It’s 2018, and the days of warm, evening sun setting on scenic Texas plains are gone for some rural areas like Comanche County. Folks accustomed to unencumbered views will have to look elsewhere. Now, those views are pierced by the sharp teeth of a wind turbine. Summer breezes have transformed into the cyclical swooshing—and occasionally loud creaking—of nearby machinery.

Yet the summer heat remains, reminding us that Texas is facing a tight energy supply—with less reliable energy sources. Three coal plants shut down this year, pulling reserves below the desired target level to meet the energy demands of scorching August afternoons. Many things led to the closures, but the profitability of coal plants in the face of billions of dollars of subsidies for renewable energy—particularly wind—is certainly among the most powerful.

Wind developers are the beneficiaries of disproportionate levels and types of government aid. At the federal level, they receive a production tax credit, which costs taxpayers over $5 billion per year. On top of that, Texas stepped in, providing billions of dollars of additional state and local subsidies.

Chapters 312 and 313 of the Texas Property Tax Code offer a major source of subsides. These allow local governments and school districts to abate property taxes that would otherwise be paid by a business in their jurisdiction. In the case of school district abatements, the lost local revenue is replenished from state coffers. As an added benefit, districts can receive “supplemental payments” that don’t count against their state reimbursement, nor are they subject to the Robin Hood rule, under which funds over a certain threshold are distributed to poorer districts across Texas. School districts have nothing (economically) to lose.

In fairness, there is a requirement that projects provide a certain number of jobs upon receiving these local benefits. But renewable energy projects are rarely able to meet the already low state requirements. In fact, 87 percent of the job requirement waivers to 313 abatement recipients were in the renewable industry.

These aren’t the only hidden costs.

Wind and solar are highly volatile sources of energy. The wind doesn’t always blow and the sun doesn’t always shine. This instability has a cost as other, more reliable sources of power (read: coal and natural gas) are required to be on standby, just in case. On top of that, there is the multi-billion dollar cost of constructing the Competitive Renewable Energy Zones transmission lines from West Texas to the “Texas Triangle,” where most of our power-users live.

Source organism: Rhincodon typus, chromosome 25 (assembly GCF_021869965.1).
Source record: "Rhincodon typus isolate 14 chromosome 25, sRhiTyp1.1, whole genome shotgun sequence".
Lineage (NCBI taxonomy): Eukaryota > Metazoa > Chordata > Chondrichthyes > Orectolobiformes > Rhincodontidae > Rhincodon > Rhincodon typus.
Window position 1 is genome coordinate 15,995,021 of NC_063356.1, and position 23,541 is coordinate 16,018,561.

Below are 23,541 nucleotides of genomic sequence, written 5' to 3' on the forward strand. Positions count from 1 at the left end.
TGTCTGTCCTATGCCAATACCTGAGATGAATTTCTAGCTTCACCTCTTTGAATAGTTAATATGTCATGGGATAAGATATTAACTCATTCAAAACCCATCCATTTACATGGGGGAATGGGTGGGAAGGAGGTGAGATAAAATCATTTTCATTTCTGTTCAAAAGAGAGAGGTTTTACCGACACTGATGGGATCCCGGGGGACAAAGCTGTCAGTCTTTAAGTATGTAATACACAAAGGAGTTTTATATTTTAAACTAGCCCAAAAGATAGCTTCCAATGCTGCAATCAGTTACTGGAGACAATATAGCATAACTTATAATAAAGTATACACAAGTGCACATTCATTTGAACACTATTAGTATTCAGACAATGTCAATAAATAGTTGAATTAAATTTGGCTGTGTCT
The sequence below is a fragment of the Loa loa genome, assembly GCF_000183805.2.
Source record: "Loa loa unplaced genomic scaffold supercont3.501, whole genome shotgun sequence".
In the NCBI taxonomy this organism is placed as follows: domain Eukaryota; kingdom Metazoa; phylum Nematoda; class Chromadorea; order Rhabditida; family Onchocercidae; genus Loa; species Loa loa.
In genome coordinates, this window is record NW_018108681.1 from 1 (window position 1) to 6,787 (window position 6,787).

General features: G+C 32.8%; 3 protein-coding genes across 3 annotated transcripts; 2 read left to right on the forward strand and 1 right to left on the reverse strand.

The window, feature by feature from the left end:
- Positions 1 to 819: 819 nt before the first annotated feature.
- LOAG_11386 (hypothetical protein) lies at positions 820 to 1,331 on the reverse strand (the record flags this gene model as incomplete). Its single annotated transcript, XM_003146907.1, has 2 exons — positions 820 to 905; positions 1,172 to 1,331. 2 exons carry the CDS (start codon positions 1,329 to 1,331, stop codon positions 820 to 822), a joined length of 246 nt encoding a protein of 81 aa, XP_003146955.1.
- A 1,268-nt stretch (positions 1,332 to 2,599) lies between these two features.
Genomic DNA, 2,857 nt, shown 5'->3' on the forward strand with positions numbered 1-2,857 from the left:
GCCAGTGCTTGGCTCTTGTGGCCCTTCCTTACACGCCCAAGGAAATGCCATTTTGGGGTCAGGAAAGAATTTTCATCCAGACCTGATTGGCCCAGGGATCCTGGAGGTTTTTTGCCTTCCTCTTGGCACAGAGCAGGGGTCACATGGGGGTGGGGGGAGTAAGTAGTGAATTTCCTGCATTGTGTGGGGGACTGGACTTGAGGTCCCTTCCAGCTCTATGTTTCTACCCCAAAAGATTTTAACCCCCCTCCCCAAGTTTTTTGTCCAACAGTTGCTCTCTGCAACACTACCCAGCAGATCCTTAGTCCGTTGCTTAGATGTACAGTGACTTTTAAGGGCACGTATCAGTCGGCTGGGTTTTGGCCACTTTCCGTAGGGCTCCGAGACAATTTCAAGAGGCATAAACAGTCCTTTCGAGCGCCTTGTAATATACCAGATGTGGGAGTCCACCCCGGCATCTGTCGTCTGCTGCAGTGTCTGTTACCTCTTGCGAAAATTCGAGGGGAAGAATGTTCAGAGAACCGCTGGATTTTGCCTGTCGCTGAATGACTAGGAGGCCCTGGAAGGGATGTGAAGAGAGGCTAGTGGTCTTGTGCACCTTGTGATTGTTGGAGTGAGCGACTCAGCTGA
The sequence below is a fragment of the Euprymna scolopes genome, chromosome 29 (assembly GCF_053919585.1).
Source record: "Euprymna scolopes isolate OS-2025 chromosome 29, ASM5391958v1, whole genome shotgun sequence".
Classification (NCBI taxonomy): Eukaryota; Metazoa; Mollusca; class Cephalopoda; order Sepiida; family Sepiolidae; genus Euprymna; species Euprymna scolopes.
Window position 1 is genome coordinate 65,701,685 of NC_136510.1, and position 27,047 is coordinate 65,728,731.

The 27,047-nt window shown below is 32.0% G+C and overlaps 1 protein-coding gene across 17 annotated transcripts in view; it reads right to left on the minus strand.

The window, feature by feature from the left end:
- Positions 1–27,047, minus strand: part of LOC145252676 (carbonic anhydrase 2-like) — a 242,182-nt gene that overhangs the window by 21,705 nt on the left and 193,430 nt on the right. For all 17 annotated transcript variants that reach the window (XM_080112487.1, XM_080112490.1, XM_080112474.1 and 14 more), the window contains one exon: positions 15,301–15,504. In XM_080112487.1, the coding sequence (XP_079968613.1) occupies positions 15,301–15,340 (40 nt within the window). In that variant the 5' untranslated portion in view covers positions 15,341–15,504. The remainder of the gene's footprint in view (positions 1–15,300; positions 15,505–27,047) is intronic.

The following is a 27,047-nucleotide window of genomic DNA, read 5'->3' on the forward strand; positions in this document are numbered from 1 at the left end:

It isn’t just the cost that’s hidden. Almost all of the negotiations to bring wind farms to an area take place behind closed doors. Exemptions for Chapters 312 and 313 tax abatements from Texas’s open meetings and public information laws allow almost all activity related to these subsidies, except the final vote, to be conducted outside of public scrutiny.

This isn’t good for taxpayers or for residents whose lives can be severely disrupted by the noise and sound pollution created by neighboring wind farms. For many residents, the hidden negotiations mean that they don’t even know the abatements are being granted or when wind farms are coming until the first trucks grind down their roads, bringing the thousand-plus tons of concrete and steel rebar needed to support each turbine.

All of this is essential when evaluating the renewable policies adopted by the Texas Legislature. If we want to avoid the high energy prices seen in places like California and New York while enjoying supplies of reliable energy, subsidies won’t work. If we want our neighbors to live healthy lives, if we believe in an open, democratic political process, and if we believe in the prosperity provided by the free market, our current path of subsidizing renewable energy is the wrong one.

This article first appeared in the Texas Tribune.

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